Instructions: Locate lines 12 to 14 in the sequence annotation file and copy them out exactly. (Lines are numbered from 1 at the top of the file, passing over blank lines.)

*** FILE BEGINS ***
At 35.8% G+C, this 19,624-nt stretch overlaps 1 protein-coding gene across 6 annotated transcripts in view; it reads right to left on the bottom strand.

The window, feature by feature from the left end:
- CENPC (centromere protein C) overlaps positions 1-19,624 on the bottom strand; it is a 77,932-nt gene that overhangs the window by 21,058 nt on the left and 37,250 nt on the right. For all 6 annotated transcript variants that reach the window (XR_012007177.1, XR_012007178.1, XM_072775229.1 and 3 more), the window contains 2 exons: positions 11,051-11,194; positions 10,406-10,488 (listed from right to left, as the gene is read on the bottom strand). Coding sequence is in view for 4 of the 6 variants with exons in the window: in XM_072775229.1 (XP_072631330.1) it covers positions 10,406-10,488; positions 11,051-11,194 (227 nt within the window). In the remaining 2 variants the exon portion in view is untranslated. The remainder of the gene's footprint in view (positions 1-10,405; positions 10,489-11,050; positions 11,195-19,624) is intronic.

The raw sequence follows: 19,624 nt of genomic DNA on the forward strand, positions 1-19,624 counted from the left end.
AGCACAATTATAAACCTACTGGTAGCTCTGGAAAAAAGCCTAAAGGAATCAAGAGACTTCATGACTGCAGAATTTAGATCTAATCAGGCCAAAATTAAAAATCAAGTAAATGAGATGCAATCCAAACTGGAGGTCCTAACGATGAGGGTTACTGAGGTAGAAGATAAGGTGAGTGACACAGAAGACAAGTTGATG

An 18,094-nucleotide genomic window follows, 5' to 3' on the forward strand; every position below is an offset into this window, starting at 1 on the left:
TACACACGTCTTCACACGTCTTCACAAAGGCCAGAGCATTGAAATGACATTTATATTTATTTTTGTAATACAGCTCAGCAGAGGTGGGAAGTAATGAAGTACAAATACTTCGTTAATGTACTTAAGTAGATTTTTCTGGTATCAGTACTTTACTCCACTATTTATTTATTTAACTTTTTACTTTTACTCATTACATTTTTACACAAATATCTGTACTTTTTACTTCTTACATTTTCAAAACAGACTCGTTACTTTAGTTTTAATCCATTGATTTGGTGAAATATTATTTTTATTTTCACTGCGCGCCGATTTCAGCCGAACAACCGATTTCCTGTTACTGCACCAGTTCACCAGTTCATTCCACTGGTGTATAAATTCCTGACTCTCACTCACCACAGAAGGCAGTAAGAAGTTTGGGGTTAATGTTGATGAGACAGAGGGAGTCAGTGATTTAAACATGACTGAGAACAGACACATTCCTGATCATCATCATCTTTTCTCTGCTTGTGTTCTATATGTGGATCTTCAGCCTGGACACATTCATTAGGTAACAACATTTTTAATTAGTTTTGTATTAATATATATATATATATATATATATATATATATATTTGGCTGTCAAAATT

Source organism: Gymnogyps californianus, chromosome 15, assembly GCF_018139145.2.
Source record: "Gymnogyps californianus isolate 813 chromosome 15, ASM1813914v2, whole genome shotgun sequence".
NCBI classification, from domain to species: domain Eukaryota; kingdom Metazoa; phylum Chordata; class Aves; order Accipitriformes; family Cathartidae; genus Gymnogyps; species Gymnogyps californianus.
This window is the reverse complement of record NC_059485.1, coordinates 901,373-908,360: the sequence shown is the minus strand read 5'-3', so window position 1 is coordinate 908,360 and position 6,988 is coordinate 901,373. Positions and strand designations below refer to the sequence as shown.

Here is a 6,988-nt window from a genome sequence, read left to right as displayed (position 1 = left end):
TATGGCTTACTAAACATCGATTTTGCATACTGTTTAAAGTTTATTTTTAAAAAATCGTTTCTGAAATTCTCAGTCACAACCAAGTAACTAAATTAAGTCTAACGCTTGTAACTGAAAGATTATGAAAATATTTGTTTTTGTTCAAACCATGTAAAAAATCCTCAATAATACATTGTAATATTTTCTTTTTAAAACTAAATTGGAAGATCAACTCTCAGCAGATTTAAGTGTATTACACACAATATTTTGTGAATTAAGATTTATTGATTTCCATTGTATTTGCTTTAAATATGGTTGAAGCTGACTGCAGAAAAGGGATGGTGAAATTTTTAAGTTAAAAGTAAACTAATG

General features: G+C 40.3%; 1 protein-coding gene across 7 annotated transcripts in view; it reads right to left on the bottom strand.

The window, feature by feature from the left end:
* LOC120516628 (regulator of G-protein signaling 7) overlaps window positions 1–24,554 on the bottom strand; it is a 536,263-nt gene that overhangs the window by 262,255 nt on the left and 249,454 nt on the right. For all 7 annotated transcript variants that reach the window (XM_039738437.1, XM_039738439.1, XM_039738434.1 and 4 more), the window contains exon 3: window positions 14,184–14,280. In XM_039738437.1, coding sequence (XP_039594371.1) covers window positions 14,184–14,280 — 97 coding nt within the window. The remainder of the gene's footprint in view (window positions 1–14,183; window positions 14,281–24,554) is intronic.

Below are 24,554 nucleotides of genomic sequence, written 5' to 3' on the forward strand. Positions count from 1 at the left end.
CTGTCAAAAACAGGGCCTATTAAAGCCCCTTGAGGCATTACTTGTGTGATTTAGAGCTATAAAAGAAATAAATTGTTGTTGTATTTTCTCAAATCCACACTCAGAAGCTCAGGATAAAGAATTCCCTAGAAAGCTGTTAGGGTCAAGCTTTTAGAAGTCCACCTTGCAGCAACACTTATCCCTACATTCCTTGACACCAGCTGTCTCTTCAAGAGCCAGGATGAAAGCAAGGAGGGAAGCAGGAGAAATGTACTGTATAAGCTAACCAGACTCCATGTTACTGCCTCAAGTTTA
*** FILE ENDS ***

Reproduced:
Here is a 6,988-nt window from a genome sequence, read left to right as displayed (position 1 = left end):
TATGGCTTACTAAACATCGATTTTGCATACTGTTTAAAGTTTATTTTTAAAAAATCGTTTCTGAAATTCTCAGTCACAACCAAGTAACTAAATTAAGTCTAACGCTTGTAACTGAAAGATTATGAAAATATTTGTTTTTGTTCAAACCATGTAAAAAATCCTCAATAATACATTGTAATATTTTCTTTTTAAAACTAAATTGGAAGATCAACTCTCAGCAGATTTAAGTGTATTACACACAATATTTTGTGAATTAAGATTTATTGATTTCCATTGTATTTGCTTTAAATATGGTTGAAGCTGACTGCAGAAAAGGGATGGTGAAATTTTTAAGTTAAAAGTAAACTAATG

General features: G+C 40.3%; 1 protein-coding gene across 7 annotated transcripts in view; it reads right to left on the bottom strand.